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Given two integers $n$ and $k$, I want to compute the exact value of the binomial coefficient ${n \choose k}$.

Here $n$ and $k$ are given in their binary representation, meaning that the size of the input is about $\log n + \log k$.

How fast, in big-O notation, can we compute ${n \choose k}$?

One can compute this in time $O(k)$ using, say, the multiplicative formula (see here). But in the worst case, this is exponential in the size of the input.

Can ${n \choose k}$ be computed faster?

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There is no sub-exponential algorithm. For example, $\binom{2n}{n}$ has $\log\binom{2n}{n}$ bits, and according to Stirling's approximation,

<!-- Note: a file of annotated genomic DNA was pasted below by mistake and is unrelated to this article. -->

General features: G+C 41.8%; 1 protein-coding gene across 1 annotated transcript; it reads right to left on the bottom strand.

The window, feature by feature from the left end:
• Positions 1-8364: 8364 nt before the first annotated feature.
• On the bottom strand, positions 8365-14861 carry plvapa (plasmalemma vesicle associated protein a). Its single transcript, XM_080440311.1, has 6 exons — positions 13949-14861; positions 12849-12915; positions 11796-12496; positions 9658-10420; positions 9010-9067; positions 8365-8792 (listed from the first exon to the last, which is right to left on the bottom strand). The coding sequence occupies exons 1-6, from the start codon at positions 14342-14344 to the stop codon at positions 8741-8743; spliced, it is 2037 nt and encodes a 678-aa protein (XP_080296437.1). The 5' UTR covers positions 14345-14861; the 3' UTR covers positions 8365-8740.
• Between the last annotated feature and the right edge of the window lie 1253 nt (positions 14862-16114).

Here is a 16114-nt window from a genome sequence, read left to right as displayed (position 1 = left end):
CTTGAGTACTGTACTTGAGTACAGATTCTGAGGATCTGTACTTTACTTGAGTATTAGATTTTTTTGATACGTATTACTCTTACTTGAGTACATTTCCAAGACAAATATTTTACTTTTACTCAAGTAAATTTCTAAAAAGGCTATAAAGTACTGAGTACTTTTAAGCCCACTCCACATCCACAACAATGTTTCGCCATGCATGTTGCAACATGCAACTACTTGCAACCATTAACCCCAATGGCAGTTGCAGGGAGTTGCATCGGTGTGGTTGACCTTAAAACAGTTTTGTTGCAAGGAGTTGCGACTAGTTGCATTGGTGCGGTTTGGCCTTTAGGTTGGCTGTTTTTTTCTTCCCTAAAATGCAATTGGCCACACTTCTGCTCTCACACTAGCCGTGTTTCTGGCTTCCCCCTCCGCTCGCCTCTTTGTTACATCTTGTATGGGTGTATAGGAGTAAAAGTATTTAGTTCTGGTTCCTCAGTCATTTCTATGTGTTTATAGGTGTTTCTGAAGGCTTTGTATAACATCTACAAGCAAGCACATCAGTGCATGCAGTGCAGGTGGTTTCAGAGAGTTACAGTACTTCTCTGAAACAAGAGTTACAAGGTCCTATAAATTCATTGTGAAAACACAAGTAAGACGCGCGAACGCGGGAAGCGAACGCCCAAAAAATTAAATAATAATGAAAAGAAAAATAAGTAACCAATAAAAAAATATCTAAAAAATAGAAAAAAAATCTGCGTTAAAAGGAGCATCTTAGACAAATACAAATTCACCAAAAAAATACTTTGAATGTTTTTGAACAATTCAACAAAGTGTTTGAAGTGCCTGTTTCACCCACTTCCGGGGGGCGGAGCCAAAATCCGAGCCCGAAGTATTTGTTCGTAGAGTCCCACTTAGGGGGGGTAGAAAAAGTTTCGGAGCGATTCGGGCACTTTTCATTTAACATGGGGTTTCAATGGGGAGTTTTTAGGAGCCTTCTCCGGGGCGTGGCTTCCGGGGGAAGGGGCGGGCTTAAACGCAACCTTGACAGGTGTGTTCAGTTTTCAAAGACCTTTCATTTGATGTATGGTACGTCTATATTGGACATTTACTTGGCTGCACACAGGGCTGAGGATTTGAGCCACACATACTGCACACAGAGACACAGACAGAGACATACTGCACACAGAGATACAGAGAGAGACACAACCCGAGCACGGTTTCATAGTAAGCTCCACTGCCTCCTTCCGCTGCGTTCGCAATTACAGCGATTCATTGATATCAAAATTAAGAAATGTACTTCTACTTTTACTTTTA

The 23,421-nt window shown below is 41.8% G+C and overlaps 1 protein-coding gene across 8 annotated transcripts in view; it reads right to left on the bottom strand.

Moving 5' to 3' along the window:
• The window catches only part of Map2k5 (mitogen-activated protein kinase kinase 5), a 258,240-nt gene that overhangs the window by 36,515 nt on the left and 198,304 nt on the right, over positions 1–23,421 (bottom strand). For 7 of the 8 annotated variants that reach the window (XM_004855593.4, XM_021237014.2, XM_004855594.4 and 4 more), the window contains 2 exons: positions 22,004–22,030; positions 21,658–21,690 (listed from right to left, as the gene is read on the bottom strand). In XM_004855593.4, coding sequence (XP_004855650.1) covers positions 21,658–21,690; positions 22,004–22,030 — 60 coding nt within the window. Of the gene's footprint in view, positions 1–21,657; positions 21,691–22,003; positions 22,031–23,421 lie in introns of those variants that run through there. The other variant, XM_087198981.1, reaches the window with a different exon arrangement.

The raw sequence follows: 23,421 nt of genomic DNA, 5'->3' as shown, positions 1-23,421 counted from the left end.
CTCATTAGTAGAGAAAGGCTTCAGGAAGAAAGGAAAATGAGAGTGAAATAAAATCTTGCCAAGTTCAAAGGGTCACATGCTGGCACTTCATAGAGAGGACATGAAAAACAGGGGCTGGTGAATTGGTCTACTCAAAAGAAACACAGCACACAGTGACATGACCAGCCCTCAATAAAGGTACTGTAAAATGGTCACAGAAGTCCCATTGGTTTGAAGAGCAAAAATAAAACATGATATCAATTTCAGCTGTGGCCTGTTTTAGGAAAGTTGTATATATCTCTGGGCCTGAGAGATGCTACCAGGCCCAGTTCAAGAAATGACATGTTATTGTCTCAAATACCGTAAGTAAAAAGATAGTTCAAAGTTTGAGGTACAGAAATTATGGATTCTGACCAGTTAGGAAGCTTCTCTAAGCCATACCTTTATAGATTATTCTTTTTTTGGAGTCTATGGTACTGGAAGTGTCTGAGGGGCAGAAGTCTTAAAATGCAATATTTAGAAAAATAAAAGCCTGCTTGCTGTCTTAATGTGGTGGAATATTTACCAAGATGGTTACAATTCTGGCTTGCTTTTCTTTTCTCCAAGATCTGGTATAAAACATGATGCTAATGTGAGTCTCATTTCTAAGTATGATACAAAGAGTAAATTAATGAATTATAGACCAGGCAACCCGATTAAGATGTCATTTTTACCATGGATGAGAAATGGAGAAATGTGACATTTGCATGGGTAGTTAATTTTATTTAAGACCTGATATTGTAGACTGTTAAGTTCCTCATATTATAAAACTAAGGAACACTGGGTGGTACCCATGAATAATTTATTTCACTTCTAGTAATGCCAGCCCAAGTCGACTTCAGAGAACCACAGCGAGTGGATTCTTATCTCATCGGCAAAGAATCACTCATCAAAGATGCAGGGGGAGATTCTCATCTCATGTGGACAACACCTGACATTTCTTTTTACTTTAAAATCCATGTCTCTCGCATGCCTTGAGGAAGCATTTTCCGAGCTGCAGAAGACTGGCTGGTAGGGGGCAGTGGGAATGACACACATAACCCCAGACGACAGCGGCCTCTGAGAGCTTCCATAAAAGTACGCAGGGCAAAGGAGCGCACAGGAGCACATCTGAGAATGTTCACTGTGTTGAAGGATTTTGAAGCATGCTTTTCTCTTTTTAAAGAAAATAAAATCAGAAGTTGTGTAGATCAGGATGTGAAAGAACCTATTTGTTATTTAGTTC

$$ \binom{2n}{n}=\Theta\left(\frac{2\sqrt{\pi n}\left(\frac{2n}{\mathrm{e}}\right)^{2n}}{\left(\sqrt{2\pi n}\left(\frac{n}{\mathrm{e}}\right)^{n}\right)^2}\right)=\Theta\left(\frac{4^n}{\sqrt{n}}\right), $$

we have

$$ \begin{align*} \log\binom{2n}{n}=\Omega(n). \end{align*} $$

So we need at least $\Omega(n)$ time to output the result of $\binom{2n}{n}$.

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